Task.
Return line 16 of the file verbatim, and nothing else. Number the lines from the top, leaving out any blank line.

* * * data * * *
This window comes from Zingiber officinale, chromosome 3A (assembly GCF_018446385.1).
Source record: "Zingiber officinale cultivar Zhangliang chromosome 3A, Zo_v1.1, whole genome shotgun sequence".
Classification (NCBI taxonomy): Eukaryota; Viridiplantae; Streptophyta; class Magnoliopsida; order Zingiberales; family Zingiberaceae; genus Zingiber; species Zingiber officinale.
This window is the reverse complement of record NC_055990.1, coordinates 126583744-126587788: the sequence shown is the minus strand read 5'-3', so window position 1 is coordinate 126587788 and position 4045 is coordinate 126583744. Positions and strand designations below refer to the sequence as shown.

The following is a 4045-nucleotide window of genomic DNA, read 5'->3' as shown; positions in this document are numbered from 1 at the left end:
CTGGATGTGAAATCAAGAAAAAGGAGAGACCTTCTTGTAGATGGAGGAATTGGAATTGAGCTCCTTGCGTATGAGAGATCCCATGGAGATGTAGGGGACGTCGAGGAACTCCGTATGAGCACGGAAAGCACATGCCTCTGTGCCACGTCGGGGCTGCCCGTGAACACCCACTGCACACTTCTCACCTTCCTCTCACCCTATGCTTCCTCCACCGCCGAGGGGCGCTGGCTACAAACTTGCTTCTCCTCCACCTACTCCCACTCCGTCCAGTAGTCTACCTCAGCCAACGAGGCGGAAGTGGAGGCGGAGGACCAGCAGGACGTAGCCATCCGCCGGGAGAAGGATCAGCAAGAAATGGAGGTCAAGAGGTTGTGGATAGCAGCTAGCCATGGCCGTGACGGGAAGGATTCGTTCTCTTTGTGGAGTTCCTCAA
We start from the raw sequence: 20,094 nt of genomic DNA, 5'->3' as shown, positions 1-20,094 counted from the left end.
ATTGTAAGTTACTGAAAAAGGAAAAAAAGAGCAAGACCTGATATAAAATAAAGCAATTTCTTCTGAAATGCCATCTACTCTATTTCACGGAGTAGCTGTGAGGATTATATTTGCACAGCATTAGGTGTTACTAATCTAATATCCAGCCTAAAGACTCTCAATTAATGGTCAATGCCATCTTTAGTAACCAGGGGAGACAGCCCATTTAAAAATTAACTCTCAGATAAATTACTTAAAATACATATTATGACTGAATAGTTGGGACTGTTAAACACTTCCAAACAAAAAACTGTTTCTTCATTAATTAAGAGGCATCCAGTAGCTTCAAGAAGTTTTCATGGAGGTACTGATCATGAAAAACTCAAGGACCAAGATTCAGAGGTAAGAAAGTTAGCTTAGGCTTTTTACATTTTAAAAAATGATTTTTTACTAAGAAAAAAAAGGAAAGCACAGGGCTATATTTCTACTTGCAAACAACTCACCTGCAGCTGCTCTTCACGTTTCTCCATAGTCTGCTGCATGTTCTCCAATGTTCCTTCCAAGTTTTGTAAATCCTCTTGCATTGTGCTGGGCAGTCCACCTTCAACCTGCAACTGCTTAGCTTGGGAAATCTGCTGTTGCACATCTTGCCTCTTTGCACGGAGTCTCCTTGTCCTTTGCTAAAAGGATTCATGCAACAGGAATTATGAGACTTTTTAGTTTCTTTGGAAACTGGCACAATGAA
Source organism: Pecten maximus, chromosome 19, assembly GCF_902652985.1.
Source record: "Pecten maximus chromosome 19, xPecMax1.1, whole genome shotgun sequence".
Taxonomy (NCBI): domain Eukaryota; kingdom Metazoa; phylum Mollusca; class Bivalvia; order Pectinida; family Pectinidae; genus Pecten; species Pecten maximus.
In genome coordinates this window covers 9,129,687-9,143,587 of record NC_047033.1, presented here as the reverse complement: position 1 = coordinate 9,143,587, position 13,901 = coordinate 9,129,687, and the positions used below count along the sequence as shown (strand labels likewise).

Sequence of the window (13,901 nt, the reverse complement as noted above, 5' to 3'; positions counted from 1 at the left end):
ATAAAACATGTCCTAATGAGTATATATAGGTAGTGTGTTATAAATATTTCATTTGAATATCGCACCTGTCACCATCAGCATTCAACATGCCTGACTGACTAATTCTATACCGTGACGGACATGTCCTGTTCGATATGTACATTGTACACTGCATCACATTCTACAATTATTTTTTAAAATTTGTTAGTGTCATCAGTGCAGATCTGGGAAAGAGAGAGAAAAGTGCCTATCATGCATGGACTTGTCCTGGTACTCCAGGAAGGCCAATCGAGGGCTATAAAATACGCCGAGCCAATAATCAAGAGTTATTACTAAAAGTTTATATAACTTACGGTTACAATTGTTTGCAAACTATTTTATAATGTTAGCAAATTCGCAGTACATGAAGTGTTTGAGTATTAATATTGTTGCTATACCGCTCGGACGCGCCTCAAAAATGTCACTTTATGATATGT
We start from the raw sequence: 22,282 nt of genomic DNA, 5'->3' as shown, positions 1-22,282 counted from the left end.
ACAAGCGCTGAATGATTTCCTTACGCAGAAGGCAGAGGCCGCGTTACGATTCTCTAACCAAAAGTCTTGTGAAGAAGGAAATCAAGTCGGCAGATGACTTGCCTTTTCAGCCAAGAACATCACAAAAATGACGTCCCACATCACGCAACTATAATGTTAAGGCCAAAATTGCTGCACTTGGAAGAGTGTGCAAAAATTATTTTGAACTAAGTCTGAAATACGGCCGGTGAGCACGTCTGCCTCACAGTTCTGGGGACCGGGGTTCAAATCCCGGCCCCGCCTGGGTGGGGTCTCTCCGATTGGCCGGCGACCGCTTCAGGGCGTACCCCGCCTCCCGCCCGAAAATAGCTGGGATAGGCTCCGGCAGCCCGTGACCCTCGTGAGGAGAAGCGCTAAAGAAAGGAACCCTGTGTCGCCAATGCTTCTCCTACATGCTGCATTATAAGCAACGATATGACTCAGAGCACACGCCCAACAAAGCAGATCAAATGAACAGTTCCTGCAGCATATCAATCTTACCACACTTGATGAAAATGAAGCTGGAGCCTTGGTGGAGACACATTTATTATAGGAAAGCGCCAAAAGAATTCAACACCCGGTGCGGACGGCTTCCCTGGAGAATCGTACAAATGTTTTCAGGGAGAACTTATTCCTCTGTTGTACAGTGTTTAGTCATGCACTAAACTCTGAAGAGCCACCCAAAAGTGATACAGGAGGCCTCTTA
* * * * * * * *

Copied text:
ACAAGCGCTGAATGATTTCCTTACGCAGAAGGCAGAGGCCGCGTTACGATTCTCTAACCAAAAGTCTTGTGAAGAAGGAAATCAAGTCGGCAGATGACTTGCCTTTTCAGCCAAGAACATCACAAAAATGACGTCCCACATCACGCAACTATAATGTTAAGGCCAAAATTGCTGCACTTGGAAGAGTGTGCAAAAATTATTTTGAACTAAGTCTGAAATACGGCCGGTGAGCACGTCTGCCTCACAGTTCTGGGGACCGGGGTTCAAATCCCGGCCCCGCCTGGGTGGGGTCTCTCCGATTGGCCGGCGACCGCTTCAGGGCGTACCCCGCCTCCCGCCCGAAAATAGCTGGGATAGGCTCCGGCAGCCCGTGACCCTCGTGAGGAGAAGCGCTAAAGAAAGGAACCCTGTGTCGCCAATGCTTCTCCTACATGCTGCATTATAAGCAACGATATGACTCAGAGCACACGCCCAACAAAGCAGATCAAATGAACAGTTCCTGCAGCATATCAATCTTACCACACTTGATGAAAATGAAGCTGGAGCCTTGGTGGAGACACATTTATTATAGGAAAGCGCCAAAAGAATTCAACACCCGGTGCGGACGGCTTCCCTGGAGAATCGTACAAATGTTTTCAGGGAGAACTTATTCCTCTGTTGTACAGTGTTTAGTCATGCACTAAACTCTGAAGAGCCACCCAAAAGTGATACAGGAGGCCTCTTA